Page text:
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Dilemmas of Desire


Submitted By elviraislamova
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Paper: The Dilemmas of Desire

Chaucer caricatures the 14th century’s obsolete standards through the use of his characters by criticizing the utopian view of a married life and the role of women in it. The Canterbury Tales reveal his view of behaviors and manners of people of the late Middle Ages. He depicts two contrasting women through the personages like May and Dorigen. By the use of the description of her gestures, words and actions in the Merchant’s Tale, May serves as an illustration of a dissenter female, that most fully acts on her desire. On the contrary, we see Dorigen, who is a finer model of womanhood of that period; she is virtuous and of a moral high ground. These Chaucer’s opposing characters demonstrate how women behave in society, both the correct and incorrect ways.
In The Merchant's Tale, Chaucer depicts January, who lives “in great prosperity” as a bachelor for “sixty years”, who one day decides to be a “wedded man”. He believes that a wife is a “gift of God”, who is going to obey him and make him live like in “paradise” on earth. After “clever and prudent negotiations” he marries a beautiful girl, named May. Therefore, we assume that this is an arranged marriage between an aging man and a young maiden. Subsequently, one can undertake that, a younger, more handsome male would cuckold the old man.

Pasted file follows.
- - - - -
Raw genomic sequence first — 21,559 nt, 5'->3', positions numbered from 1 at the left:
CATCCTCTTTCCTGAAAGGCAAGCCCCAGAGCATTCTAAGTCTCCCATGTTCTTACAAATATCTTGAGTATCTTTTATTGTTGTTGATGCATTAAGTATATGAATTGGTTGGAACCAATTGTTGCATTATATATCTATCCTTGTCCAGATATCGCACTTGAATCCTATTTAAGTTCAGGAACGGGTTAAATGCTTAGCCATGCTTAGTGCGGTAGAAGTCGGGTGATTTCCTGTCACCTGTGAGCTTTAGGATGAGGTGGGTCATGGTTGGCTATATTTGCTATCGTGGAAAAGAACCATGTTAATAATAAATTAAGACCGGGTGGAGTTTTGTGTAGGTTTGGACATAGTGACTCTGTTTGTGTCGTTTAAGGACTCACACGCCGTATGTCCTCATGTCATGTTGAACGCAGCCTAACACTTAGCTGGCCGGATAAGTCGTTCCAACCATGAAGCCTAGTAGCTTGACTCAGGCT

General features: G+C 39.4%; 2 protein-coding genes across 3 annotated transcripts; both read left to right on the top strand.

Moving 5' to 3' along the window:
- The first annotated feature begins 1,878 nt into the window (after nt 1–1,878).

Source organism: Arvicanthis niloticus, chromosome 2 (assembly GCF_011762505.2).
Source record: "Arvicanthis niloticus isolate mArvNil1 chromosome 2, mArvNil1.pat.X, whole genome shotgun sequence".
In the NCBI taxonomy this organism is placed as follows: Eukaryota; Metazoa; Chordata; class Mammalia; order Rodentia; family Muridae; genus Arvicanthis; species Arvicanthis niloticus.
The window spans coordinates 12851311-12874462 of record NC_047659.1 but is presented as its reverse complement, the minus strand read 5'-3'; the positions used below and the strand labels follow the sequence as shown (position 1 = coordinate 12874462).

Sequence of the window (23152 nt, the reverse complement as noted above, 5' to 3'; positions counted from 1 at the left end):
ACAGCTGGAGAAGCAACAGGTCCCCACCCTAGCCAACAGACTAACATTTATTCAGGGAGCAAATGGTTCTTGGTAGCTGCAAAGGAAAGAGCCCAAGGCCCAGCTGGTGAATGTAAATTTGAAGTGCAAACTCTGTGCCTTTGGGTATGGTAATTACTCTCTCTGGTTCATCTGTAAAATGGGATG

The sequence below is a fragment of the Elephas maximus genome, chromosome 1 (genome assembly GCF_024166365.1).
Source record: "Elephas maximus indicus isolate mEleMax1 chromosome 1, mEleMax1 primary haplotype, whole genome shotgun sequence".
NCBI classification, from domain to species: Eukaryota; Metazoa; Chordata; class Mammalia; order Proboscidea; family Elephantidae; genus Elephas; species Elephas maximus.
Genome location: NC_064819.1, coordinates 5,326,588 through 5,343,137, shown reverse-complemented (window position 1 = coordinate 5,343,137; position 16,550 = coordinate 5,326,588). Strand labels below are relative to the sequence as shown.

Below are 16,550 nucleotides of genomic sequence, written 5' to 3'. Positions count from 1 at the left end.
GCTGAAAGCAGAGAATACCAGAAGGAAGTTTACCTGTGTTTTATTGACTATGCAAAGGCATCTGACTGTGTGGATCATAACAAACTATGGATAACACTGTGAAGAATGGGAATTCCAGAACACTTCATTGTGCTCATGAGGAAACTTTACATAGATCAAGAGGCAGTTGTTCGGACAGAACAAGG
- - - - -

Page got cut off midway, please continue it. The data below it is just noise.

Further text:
Chaucer pictures May as a less passive personage than many other women in his tales. Her desire for sexual pleasure is as strong as the desire of any man. Chaucer doesn’t reveal how May feels about her marriage and old husband; during love consummation, she obeys her husband, “weather it was agreeable to her or loathsome”. And only in a course of time, we finally can perceive how May really feels and what desires.
At a wedding ceremony, we see Damian, a young and ignoble squire, who works for January; he gets so “ravished with his lady May”, that

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